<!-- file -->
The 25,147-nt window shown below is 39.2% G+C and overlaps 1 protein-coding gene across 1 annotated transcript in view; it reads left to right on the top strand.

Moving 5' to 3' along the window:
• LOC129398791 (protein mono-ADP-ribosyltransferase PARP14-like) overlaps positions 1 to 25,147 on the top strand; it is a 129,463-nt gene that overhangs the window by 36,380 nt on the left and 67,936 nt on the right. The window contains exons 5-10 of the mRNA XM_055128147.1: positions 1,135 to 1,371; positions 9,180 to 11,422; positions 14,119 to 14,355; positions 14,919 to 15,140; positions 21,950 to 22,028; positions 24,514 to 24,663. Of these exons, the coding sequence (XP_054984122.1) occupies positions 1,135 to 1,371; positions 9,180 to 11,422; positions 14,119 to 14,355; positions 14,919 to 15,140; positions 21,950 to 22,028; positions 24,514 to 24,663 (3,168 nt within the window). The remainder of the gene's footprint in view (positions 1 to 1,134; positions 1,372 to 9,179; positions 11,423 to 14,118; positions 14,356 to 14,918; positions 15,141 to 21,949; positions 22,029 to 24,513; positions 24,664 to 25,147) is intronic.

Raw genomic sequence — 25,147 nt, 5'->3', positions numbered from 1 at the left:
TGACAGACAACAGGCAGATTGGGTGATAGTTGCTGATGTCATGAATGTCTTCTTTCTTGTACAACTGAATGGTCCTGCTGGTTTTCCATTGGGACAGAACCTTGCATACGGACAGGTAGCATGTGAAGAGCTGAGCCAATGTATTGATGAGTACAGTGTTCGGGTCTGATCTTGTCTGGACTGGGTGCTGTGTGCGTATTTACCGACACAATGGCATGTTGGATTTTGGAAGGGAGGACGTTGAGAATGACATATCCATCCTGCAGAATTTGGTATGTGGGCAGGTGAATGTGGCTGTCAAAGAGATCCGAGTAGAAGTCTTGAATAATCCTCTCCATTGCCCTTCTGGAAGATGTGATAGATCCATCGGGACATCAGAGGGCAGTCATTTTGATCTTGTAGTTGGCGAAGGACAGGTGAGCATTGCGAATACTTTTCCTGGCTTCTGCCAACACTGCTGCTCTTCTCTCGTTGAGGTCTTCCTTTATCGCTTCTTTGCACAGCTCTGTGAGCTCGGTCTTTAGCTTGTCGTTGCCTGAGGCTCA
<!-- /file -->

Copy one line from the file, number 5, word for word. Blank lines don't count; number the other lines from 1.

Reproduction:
TGACAGACAACAGGCAGATTGGGTGATAGTTGCTGATGTCATGAATGTCTTCTTTCTTGTACAACTGAATGGTCCTGCTGGTTTTCCATTGGGACAGAACCTTGCATACGGACAGGTAGCATGTGAAGAGCTGAGCCAATGTATTGATGAGTACAGTGTTCGGGTCTGATCTTGTCTGGACTGGGTGCTGTGTGCGTATTTACCGACACAATGGCATGTTGGATTTTGGAAGGGAGGACGTTGAGAATGACATATCCATCCTGCAGAATTTGGTATGTGGGCAGGTGAATGTGGCTGTCAAAGAGATCCGAGTAGAAGTCTTGAATAATCCTCTCCATTGCCCTTCTGGAAGATGTGATAGATCCATCGGGACATCAGAGGGCAGTCATTTTGATCTTGTAGTTGGCGAAGGACAGGTGAGCATTGCGAATACTTTTCCTGGCTTCTGCCAACACTGCTGCTCTTCTCTCGTTGAGGTCTTCCTTTATCGCTTCTTTGCACAGCTCTGTGAGCTCGGTCTTTAGCTTGTCGTTGCCTGAGGCTCA